David Baddiel: ‘I went to school in tzitzit and a kippah and came home to bacon and eggs’

David Baddiel: ‘I went to school in tzitzit and a kippah and came home to bacon and eggs’

David Baddiel chats to Fiona Leckerman about his new one-man show, billed as a ‘massively disrespectful’ celebration of his parents

Fiona Green is a features writer

David Baddiel
David Baddiel

David Baddiel is feeling a little husky. It’s the morning after the night before, having just opened his new one-man show, My Family: Not the Sitcom – and his voice is clearly a little worse for wear.

That, he says, is down to numerous shocking revelations that he makes about his family, that require him to raise his voice in an impassioned manner.

“I’m not an actor that can project from the buttocks,” explains the 51-year-old comedian. “And even though I know what’s coming, when I talk about my parents’ behaviour, this involves me doing quite a lot of shouting.”

My Family: Not the Sitcom, which has a six-week run at the Menier Chocolate Factory, is a show that celebrates Baddiel’s parents as complicated individuals.

First there’s his mother, Sarah, a refugee who escaped as a young child with her parents from Nazi Germany.

Baddiel, the middle of three sons who grew up in Dollis Hill, tells me Sarah was different to her conservative parents, who kept stories about their past close to their chests.

A Baddiel family picture at the beach
David Baddiel on holiday with brothers Ivor and Dan and parents Colin and Sarah.

“I only found out very late in my grandma’s life about her brother, who had died in the Warsaw Ghetto, but my mother was the opposite; she was very open.”

By all accounts, she was also a “wild, whirling, golf and sex-obsessed” woman, whose quirks and penchants would otherwise have been forgotten in later years, by those who only knew her as a synagogue volunteer.

“She would have been over the moon having a show about her. She loved being in the spotlight – and basking in my reflective spotlight,” concedes Baddiel laughing, his voice croaky with the exertion.

“Of course, there are some bits she may have preferred I leave out.”

Surprisingly, that doesn’t include his mother’s infidelity and indeed, Baddiel even reads out extracts from emails written to her long-term lover that are full of sex.

“She was very keen to tell people about the affair; she had no real boundaries and no sense of shame,” he explains. “Although that led to all sorts of discomfort, it is also kind of brilliant.”

Another Baddiel family photo
Toddler David with his parents at a family function.

Two years ago, Sarah died unexpectedly from pneumonia, aged 75. In the aftermath of dealing with her passing, Baddiel conceived the idea for the warts-and-all, yet affectionate show, which he describes as a celebration of his parents.

“When my mum died, a lot of people were telling me how wonderful she was and I thought they didn’t really know her or what she was really like. I felt the way we enshrine the dead and their memory by talking in very hallow terms about them is actually very negative. It flattens out the memory of people.”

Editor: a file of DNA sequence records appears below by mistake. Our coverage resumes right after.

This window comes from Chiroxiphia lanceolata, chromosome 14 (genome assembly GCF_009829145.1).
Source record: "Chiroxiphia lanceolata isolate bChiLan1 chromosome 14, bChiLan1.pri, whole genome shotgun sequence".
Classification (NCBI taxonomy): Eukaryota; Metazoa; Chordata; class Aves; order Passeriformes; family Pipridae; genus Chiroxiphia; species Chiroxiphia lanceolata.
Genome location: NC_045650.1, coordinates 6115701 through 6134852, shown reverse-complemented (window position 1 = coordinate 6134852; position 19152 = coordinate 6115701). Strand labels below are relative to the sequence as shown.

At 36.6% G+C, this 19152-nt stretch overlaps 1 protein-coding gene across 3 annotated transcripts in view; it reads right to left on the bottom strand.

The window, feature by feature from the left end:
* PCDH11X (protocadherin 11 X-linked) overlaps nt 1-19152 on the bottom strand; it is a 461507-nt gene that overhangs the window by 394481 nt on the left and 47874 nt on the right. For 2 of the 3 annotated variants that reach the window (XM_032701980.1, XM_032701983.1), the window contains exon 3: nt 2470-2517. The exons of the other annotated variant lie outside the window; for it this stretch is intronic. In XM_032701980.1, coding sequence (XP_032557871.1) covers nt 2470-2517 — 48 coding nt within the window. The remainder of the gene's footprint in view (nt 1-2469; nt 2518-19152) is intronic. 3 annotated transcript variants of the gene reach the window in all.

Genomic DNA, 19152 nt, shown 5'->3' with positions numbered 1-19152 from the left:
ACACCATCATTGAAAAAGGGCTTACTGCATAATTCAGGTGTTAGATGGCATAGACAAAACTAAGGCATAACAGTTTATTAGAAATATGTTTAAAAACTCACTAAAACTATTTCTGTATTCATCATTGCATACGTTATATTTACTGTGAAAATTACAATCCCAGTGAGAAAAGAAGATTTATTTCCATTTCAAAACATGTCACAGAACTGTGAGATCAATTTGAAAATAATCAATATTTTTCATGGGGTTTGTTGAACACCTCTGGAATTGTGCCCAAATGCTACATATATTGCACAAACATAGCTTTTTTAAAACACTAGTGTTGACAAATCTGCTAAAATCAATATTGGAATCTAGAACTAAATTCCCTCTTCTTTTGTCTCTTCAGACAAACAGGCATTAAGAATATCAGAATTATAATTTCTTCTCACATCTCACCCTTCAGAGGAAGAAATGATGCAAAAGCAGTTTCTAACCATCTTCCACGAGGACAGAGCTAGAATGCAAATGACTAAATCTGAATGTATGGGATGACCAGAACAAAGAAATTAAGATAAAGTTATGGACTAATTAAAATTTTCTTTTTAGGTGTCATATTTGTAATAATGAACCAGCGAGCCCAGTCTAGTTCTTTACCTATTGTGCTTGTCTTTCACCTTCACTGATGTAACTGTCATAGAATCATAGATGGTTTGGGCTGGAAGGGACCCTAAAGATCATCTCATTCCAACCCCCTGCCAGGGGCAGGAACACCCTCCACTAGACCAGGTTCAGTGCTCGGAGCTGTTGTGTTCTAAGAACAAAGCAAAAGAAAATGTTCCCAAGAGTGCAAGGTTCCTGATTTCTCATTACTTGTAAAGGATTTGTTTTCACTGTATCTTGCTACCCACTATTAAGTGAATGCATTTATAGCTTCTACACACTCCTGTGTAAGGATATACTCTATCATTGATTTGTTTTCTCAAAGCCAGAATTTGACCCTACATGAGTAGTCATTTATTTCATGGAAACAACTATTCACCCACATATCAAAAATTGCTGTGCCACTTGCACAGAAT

Much of the show is also dedicated to his Welsh-born father, Colin, 81, whose parents were Russian immigrants settling in Swansea. For the past eight years, Colin has suffered from Pick’s disease, a form of dementia.

“He was much less emotionally open than my mum, but was very sweary and happy to make graphic jokes about sex. He had a different kind of taboo-breaking quality. Coupled together, it has made me shameless with a very high tolerance of obscenity. I think this is due to my parents.”

familypic4He especially credits his father with encouraging his love for comedy.

“My dad was a funny bloke. He told loads of jokes, he was a big catchphrase man and a true lad, much more a lad than I ever was. He liked banter and at some level, that’s all he is now.”

Baddiel, who lives in north London with his partner, comedian Morwenna Banks, and their two children, describes his family as “a bank of absurd, humiliating and comically ridiculous stories”.

So far the reaction from relatives has been positive, partly due to the show being a “love letter” to his parents.

“It involves talking about things that most people would think are negative, but it does so in a very celebratory way. When people come out of the show, they all have a very specific clear sense of who my parents were. I’m trying to make you feel like you grew up with me.”

Aside from family, Baddiel addresses his own sense of Jewishness – against the backdrop of acknowledging himself as a staunch atheist – as well as the subject of anti-Semitism.

The latter is a topic that Baddiel is never afraid to speak about, something he believes comes from his father’s “very blokey, muscular, up-for-a-fight nature”.

He also revels in his Jewish upbringing as a type of religious mish-mash and tells me: “I was going to school wearing tzitzit and a kippah and coming home to bacon and eggs.”

So there you have it, Baddiel’s personal life laid bare on stage in the most affectionate, yet comical way.

As he himself explains, the show “takes the stuff in my life that might seem very grim and turns it in to comedy. That’s the alchemy”.

Speaking of alchemy, Baddiel needs to find a way to transform that huskiness. And with that, he excuses himself to steam his voice ahead of that night’s performance.

• My Family: Not the Sitcom runs at the Menier Chocolate Factory until 25 June. Details: 020 7378 1713 or

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